Once I have a Komodo to play around with "regularly" I guess I can show a few things to inspire your rigging potential. I do already have a decent amount of Komodo AKS laying around.

    There are two sides here. We get that you want a native PL Mount Komodo. Most of us are telling you how you can get a pretty damn rigid PL mount on the body given what's currently known. But the interesting thing is you also aren't seeing what you lose by having a native PL mount in this instance.

    And yes, this coming from somebody who will primarily be using Komodo with PL glass.
    Sorry.
    Maybe I misread, what you answered to me.
    My only "quarrel" with you can be that you will get Komodo to play around with "regularly" much faster than me.
     

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  #3348  
    Fire Chief Jarred Land's Avatar
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    Quote Originally Posted by Lee Saxon View Post
    That's interesting, I knew the L didn't have physical dimensions as favorable as RF and Z, but I wouldn't have thought the three would be that far apart in terms of bandwidth and that sort of thing. Then of course for volume reasons most third party lenses will probably need to be adaptable to the more restrictive FE mount so the great diameters of the RF and Z are wasted....

    Who knows, though, maybe as the market continues to contract the walled gardens will just become too small and we will see that standardized mount idea come to be. M42 or PL for the 21st century.
    I think if you fast forward a few years there will be the most amount of 3rd party lenses outside Canon offered in an RF mount, just like right now there are more EF lenses then any other. Sony did a really really great job with the a7 cameras, they deserve some sort of award for pushing the entire dslr market forward , and I bought everything they released. The GM lenses sony makes for that system is fantastic. But since the release of the R / RF system I haven't picked up the a7/a9 once... and the new RF glass is outstanding. I don't need to tell you how much I am in love with it.. I released the first cinema camera with an RF mount... before even Canon.

    But the problem with the RF mount is that its owned by a camera company and Nikon will never use it, nor will Sony nor will Panasoinc on their little mirrorless cameras. I like to think we knocked down some of those walls when we introduced the changeable lens mount into the cinema world.... now almost every cinema camera company offers a canon mount for their cameras. That was awesome in one way but in another for the customer it made things a bit more difficult... we actually kinda fucked things up. Before we did the whole removable mount thing you could ONLY buy cinema glass in a PL mount. Now you need to buy a couple different lens mounts as well as making a decision on which mount to buy your lenses in. It would just be EASIER if we all reverted to just one mount... and every camera and lens company followed.

    But for that one lens mount to work , you need to make sure its better than everything else that it is trying to replace... and there can't be any politics.
     

  9. #3349  
    Senior Member Robert Hofmeyr's Avatar
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    Quote Originally Posted by Phil Holland View Post
    I'm not much of a camera dangler, but it's doable on longer lenses if you're doing wildlife work and will help make your life easier in terms of kit. Personally I'll still be plate mounting to some degree, but if we're talking about filming elephants in South Africa with like a 500mm, balance-wise it's not a bad idea for sure.

    The key to really stable long lens cinematography is always a well balanced system on a decent fluid head and sticks. Then from there a good old fashioned windshield.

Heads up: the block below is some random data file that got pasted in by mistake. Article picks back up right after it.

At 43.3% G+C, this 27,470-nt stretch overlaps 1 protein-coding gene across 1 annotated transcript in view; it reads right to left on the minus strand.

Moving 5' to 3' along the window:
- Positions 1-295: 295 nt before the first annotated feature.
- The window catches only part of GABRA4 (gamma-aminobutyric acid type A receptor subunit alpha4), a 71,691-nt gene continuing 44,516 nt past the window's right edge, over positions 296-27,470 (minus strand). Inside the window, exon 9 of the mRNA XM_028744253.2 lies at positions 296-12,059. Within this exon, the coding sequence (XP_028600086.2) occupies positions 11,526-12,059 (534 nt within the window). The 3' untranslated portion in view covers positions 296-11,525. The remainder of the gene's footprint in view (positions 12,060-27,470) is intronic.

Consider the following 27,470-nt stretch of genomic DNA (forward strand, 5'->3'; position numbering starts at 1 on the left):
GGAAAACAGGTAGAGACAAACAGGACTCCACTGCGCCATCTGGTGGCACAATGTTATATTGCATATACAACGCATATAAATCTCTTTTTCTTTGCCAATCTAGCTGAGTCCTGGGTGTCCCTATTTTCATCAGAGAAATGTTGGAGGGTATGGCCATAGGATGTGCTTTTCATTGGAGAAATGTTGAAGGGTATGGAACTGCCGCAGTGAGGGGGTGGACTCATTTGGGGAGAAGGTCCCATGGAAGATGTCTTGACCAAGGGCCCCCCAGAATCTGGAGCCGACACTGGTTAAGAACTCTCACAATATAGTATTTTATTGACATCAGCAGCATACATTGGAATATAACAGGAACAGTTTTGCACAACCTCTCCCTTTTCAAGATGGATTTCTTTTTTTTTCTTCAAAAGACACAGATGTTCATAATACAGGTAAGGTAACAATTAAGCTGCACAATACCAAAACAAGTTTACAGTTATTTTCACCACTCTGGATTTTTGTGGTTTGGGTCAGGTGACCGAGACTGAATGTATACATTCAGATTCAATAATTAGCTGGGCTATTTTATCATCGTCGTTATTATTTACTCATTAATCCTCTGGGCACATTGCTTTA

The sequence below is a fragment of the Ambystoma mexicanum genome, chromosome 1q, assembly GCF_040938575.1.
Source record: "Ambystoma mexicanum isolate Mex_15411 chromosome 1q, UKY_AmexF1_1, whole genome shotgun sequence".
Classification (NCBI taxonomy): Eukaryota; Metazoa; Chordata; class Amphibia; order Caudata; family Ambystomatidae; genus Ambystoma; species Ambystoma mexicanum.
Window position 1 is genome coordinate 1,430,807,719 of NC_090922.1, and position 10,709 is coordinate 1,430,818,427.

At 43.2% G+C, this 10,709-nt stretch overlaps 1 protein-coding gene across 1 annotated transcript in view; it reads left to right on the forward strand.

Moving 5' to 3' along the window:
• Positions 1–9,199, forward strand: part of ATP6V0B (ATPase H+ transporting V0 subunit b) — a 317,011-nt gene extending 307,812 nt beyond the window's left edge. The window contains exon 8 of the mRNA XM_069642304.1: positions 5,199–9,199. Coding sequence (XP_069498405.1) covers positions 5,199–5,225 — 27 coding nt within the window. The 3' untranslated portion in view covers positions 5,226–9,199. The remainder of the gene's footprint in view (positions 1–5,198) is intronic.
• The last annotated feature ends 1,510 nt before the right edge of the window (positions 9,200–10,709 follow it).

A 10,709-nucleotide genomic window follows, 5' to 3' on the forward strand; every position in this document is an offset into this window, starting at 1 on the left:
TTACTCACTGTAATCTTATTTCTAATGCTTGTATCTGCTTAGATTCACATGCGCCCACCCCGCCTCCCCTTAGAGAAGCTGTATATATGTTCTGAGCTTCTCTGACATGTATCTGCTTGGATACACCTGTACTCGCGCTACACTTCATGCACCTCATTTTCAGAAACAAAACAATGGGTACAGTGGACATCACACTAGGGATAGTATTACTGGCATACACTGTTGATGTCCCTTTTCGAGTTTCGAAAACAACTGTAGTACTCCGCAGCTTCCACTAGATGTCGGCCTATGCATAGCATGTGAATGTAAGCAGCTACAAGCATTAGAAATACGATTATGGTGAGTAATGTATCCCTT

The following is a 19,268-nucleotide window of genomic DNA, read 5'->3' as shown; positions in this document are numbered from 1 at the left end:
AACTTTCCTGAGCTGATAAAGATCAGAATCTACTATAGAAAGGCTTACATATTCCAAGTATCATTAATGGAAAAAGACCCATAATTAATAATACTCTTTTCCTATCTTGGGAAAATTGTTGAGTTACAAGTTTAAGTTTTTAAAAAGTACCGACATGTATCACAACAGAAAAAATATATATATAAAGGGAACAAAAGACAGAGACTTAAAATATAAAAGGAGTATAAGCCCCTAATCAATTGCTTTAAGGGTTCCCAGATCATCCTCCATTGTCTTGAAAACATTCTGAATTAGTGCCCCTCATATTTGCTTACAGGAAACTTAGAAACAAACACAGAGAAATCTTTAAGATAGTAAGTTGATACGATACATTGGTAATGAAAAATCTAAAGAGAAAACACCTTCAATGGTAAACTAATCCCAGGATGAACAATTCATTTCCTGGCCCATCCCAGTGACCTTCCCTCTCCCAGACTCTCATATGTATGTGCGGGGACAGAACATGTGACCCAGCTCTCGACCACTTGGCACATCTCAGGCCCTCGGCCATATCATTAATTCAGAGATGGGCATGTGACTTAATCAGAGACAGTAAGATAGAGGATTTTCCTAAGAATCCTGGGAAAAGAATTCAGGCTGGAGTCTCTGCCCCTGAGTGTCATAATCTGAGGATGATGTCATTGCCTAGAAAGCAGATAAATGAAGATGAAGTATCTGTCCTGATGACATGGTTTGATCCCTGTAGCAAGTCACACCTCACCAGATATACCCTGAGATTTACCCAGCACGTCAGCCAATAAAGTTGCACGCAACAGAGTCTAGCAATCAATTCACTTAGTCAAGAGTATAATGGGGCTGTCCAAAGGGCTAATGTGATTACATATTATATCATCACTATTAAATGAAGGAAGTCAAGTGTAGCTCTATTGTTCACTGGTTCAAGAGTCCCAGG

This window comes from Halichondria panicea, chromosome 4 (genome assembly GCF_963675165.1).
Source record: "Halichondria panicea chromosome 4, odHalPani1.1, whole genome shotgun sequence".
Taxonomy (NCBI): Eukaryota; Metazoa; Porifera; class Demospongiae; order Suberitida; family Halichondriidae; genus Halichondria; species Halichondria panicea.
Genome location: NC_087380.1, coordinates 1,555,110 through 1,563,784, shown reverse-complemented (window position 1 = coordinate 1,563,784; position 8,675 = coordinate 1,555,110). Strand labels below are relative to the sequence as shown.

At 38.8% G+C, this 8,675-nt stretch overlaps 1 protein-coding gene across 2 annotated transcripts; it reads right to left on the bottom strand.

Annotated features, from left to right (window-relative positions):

Thanks Phil. The time you donate to this forum is always appreciated.
     

  10. #3350  
    Quote Originally Posted by Andy Jarosz View Post
    This industry is so focused on keeping up appearances that we stifle innovation almost every step of the way. When a new piece of gear is introduced, the reaction is "Great, how is *this* gonna screw me?" instead of excitement. We chide gear when it fails, badtalk manufacturers when their equipment breaks, and get upset when things aren't backwards compatible. It causes manufacturers to be overly conservative and leads them to spend time building features that facilitate stubborn crewmember's old-school ways, instead of innovating.

    "Subborn crewmember's old school ways" =
    how to get shit done reliably, repeatedly, within precise timeframe and coordination, In 4 a.m, Nth take, exhausted, wet, frozen...so hundreds of people on set keep working like an army, meeting shooting schedule and instantly adapting to changes and unforseen circumstances while money is melting away by the second.

    "Gimme everyting now, every second something new and I'll figure out ways to work around the rest and adapt the shooting workflow, yaay new stuff" = explorative privilege many crew members on set do not have.

    "How can this screw me?" - rational reaction from anyone who's job involves responsibility towards hundreds of people on set, shooting schedule and larger sums of money invested in the project

    "This new camera/professional tool a/b/c I've seen on the internet sucks because it doesn't incporporate what I imagined" - irrational reaction from mindsets sitting at home with zero film set experience and consumeristic sense of entitlement.

    Quote Originally Posted by Andy Jarosz View Post
    Film needs to become more tolerant of failure if we want to start seeing some really cool shit.
    Film needs to be done through principles of filmmaking, which have little to do with someone's whims and "stubborn old school ways", optimization to which took decades of perfection, generations of passing knowledge, years of practice to learn to be able to adequately fit in the film set machinery, and products designed for filmmaking have to be adapted for film workflow. Or they don't get used on film sets.

    If a new camera/tool feature enables more, is reliable, practical, robust etc it eventually gets used in most tasking and riskful production environment, which is a higher budget film, series or TVC set, by highly skilled, highly adaptable set ninjas. Who typically don't get to work - or stay, on a film set, if stubborness is their character trait.